Halleck, Fitz-Greene

Halleck, Fitz-Greene

(hăl`ĭk), 1790–1867, American poet, b. Guilford, Conn. He was joint author, with Joseph Rodman Drake, of the humorous lampoons "Croaker Papers," most of which were printed in the New York Evening Post in 1819. In the same year he published his long satire, Fanny (1819), in the style of Byron's Beppo. His poem "Marco Bozzaris," popular as a recitation, and his "Green Be the Turf above Thee," an elegy on the death of Drake, were the best known of Halleck's graceful verses. For many years he was personal secretary to John Jacob Astor.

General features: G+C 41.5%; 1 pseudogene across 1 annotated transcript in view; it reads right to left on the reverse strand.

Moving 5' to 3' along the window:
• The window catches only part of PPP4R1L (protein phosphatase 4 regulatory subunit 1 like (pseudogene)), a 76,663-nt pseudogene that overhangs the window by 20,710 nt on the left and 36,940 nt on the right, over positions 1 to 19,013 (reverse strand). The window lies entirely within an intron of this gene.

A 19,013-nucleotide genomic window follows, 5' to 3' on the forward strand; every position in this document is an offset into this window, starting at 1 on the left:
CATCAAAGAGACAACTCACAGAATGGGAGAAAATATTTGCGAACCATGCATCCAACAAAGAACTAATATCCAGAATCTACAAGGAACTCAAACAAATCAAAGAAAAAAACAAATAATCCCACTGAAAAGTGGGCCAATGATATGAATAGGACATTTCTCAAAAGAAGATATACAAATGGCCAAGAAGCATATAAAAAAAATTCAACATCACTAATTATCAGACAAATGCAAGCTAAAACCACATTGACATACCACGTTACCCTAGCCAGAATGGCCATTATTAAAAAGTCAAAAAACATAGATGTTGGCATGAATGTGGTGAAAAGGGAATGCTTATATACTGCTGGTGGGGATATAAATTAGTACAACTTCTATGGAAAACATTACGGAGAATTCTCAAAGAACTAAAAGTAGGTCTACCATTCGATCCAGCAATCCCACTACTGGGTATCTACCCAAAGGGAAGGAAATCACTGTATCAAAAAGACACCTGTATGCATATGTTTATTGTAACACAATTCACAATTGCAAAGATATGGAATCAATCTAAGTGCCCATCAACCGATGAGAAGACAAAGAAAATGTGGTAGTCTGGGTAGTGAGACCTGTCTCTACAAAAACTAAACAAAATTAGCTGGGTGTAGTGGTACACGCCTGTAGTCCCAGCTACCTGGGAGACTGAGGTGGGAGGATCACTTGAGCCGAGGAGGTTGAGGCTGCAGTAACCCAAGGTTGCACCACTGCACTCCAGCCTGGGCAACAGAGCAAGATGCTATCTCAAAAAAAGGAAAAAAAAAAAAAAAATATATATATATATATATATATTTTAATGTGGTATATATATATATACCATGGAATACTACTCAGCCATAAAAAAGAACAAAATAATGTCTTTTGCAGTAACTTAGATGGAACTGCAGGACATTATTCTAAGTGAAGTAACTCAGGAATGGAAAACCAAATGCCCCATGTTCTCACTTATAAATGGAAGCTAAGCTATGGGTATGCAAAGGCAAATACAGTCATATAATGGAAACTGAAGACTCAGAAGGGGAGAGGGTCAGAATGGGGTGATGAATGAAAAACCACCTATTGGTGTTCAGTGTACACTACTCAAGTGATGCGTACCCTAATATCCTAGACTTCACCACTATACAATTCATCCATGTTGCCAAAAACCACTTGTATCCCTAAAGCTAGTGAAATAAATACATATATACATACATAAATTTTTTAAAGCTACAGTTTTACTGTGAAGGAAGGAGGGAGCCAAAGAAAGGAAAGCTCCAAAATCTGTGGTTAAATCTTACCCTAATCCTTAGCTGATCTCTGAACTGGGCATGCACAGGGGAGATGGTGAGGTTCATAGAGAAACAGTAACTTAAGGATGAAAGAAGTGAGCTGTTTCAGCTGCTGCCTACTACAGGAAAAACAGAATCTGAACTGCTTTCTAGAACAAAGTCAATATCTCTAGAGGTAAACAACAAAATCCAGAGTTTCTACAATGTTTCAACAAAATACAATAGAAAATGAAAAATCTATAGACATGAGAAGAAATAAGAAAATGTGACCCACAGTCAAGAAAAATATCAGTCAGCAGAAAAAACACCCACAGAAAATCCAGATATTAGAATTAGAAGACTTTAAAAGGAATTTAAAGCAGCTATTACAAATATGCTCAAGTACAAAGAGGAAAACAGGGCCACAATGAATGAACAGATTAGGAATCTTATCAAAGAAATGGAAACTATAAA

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Halleck, Fitz-Greene

(1790–1867) poet; born in Guilford, Conn. He was educated in public schools, was a store clerk (1806–11), bank clerk (1812–30), and personal secretary to John Jacob Astor (1832–49) in New York. He was noted for his satiric verse, such as Fanny (1819), but is now best known for his historical poems such as "Marco Bozzaris."
The Cambridge Dictionary of American Biography, by John S. Bowman. Copyright © Cambridge University Press 1995. Reproduced with permission.